View Full Version : Best place to learn - controlled or uncontrolled?
I took my lessons at MOD which has a tower, and most of the other airports I flew to were also controlled. In fact, I think I only landed at two strips during my training that were not controlled.
Any opinions as to which is an easier/better environment in which to learn?
I learned at a controlled field, but we would do landing work at an uncontrolled field.
I think it was a good experience. I learned out of ADS in the early 90s. It was/is a pretty damn busy single runway airport in the middle of suburban Dallas. All kinds of prop and jet traffic in and out of there, plus it's underneath DFW's airspace.
It really forces you to use the radio from almost day one. Using the radio is a little overwhelming at times in the beginning, but you'll be happy that you can talk just as fast you the controllers can by the time you're done with your private checkride.
Of course, it was nice to go to uncontrolled fields for the pattern work just so you don't have to wait around for other aircraft that much. It's nice to know both sides. I fly in some of the busiest airspace in the world at times, but at other times I find myself saying "South bend traffic, blueridge 6*** 10 miles out, left base for 27L" (I can't remember if SBN closes, it's one of those airports up there, though!)
Originally posted by Patriot328
I learned out of ADS in the early 90s. Our regional office sat on the SE corner of the airport right next to the private hangers and my boss kept his 172 based there. As a matter of fact, the last time I was up in a GA plane was in his in 1991.
I think there was a hamburger joint right under the approach across the street from the field that we used to eat at and watch the planes touch down.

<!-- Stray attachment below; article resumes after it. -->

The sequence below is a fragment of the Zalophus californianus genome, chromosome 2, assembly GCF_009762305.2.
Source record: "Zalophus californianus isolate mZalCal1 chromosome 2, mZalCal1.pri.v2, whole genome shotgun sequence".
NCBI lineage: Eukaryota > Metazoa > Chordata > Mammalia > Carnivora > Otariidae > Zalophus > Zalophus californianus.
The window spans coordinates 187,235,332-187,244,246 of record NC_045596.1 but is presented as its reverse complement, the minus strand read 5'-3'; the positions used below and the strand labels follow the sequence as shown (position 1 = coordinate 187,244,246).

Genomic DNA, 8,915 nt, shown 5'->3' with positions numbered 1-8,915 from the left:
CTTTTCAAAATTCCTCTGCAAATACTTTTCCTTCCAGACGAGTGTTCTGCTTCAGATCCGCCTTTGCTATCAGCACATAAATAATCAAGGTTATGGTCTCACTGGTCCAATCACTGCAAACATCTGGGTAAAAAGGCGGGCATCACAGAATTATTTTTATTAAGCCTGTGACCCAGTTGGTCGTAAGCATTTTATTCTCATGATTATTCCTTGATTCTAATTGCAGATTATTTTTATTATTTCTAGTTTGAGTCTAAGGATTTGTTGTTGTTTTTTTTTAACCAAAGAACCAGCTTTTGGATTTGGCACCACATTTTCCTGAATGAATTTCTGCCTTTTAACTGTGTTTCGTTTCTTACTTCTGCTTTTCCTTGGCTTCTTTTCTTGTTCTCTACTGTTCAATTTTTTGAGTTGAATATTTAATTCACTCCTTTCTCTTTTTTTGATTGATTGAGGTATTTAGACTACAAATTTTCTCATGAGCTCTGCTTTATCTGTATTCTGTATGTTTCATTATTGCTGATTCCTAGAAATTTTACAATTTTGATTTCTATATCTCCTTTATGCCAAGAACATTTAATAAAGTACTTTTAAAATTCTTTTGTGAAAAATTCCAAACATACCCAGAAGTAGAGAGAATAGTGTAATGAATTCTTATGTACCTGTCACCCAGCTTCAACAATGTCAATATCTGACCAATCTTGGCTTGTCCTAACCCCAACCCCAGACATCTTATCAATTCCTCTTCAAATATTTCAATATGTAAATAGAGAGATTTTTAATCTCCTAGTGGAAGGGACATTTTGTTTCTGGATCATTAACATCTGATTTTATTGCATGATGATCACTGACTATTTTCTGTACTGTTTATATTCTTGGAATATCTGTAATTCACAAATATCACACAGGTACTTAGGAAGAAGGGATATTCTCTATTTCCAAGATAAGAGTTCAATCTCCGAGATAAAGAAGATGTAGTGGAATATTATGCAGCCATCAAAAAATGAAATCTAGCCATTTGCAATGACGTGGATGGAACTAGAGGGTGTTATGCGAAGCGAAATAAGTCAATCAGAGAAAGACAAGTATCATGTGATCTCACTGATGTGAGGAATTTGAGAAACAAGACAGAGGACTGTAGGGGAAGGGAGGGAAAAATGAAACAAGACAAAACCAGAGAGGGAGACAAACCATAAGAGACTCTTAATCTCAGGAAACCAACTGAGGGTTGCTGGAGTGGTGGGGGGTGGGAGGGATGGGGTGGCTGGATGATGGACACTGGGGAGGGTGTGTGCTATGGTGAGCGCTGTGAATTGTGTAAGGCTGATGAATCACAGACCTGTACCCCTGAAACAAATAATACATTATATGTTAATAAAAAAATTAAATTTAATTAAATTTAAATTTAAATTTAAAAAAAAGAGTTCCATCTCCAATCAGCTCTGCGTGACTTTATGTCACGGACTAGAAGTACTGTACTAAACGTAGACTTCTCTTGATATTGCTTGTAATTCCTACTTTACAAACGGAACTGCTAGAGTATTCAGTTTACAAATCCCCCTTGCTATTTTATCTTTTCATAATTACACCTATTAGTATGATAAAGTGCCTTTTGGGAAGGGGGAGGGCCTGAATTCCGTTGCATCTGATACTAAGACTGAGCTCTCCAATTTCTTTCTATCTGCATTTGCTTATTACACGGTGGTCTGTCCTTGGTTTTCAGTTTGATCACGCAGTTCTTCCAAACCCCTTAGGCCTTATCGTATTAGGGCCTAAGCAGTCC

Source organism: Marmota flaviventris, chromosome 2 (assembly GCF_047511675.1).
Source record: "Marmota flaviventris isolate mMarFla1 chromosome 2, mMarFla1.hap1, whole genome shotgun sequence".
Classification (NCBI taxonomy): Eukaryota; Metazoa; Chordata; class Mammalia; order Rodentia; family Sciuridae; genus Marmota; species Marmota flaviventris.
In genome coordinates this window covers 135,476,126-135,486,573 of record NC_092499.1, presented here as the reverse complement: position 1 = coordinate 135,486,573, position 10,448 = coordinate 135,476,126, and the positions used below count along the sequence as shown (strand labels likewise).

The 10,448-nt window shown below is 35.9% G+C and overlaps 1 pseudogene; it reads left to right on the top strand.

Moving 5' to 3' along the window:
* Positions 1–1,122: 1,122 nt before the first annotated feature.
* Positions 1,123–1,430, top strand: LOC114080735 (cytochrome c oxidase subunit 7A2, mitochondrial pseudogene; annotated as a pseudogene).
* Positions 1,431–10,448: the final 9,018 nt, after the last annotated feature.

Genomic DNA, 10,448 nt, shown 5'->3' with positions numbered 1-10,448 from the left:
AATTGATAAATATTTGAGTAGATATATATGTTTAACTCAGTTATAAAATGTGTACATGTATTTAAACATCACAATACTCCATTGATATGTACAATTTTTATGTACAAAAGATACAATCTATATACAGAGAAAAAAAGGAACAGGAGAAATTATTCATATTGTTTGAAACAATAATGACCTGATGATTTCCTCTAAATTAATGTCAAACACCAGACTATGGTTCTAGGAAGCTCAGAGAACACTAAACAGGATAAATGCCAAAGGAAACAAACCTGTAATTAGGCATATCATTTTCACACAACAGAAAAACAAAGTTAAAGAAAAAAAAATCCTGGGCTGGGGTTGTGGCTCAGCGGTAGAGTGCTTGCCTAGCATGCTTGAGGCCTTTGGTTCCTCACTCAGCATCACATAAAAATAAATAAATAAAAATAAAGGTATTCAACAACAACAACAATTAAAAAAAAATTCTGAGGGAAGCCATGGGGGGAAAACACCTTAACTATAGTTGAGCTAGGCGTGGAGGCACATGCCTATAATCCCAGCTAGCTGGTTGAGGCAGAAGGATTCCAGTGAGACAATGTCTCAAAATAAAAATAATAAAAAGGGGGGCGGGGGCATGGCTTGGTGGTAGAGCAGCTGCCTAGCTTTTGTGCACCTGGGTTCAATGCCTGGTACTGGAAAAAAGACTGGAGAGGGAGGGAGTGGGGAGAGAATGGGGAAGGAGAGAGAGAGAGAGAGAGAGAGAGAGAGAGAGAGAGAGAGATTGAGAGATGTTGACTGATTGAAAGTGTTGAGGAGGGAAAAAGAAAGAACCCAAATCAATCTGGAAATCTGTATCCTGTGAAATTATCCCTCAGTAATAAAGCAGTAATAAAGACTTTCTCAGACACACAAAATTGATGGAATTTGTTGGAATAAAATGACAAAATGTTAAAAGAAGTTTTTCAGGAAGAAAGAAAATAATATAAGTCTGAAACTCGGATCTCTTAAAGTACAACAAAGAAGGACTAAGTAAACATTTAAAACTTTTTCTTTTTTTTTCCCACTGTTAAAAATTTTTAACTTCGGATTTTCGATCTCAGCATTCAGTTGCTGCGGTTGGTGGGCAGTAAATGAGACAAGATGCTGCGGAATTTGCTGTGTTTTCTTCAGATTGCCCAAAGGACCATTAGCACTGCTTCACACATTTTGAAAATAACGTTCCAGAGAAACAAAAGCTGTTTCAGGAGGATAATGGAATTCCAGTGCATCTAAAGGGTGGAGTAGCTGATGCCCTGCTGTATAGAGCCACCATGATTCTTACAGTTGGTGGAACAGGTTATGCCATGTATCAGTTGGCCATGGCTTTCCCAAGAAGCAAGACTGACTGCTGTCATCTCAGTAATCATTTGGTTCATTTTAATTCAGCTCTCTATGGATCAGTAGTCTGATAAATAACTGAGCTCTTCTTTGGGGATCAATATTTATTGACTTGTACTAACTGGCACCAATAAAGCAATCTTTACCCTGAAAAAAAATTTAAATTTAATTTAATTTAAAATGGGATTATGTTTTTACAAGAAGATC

Every time I'd fly up to Dallas from Houston for a meeting I'd bring my scanner along with me to listen while I was in the office. :)
I'd say controlled...because that's how I did it. ;f
Seriously, I think it is. I started in '75 at HWD (SF Bay Area) adjacent and under OAK class C (then TRSA) and under SFO class B (then TCA). Initial "other airport" training would always be stuff you had to transition 3 towers to get to.
Learning uncontrolled later was easy. On the other hand, uncontrolled (especially busy, uncontrolled) requires even more finesse and judgement. You know, now that I really think about it, I dunno. ;d
Next question, please! ;f
Controlled, no doubt about it.
I know plenty of pilots who learned in uncontrolled environments and quite a few of them would rather fly 45 minutes out of their way to avoid controlled airspace than fly through it. I'm sure we've all heard guys on the radio that haven't had much experience in controlled airspace...it's not safe.
This is another 'depends' situations. Sure the pilots who learned in an uncontrolled pattern are often tense and use interesting R/T technique, but there's the other side also. I managed a small turf airport for sixteen years and I have vivid memories of those who came here from controlled airspace for their short/soft field work not looking out of the window and effecting separation. Some seemed to think 'somebody else' was going to keep the metal from bending. There were close calls that had shadows merging, landings facing each other, and everything in between.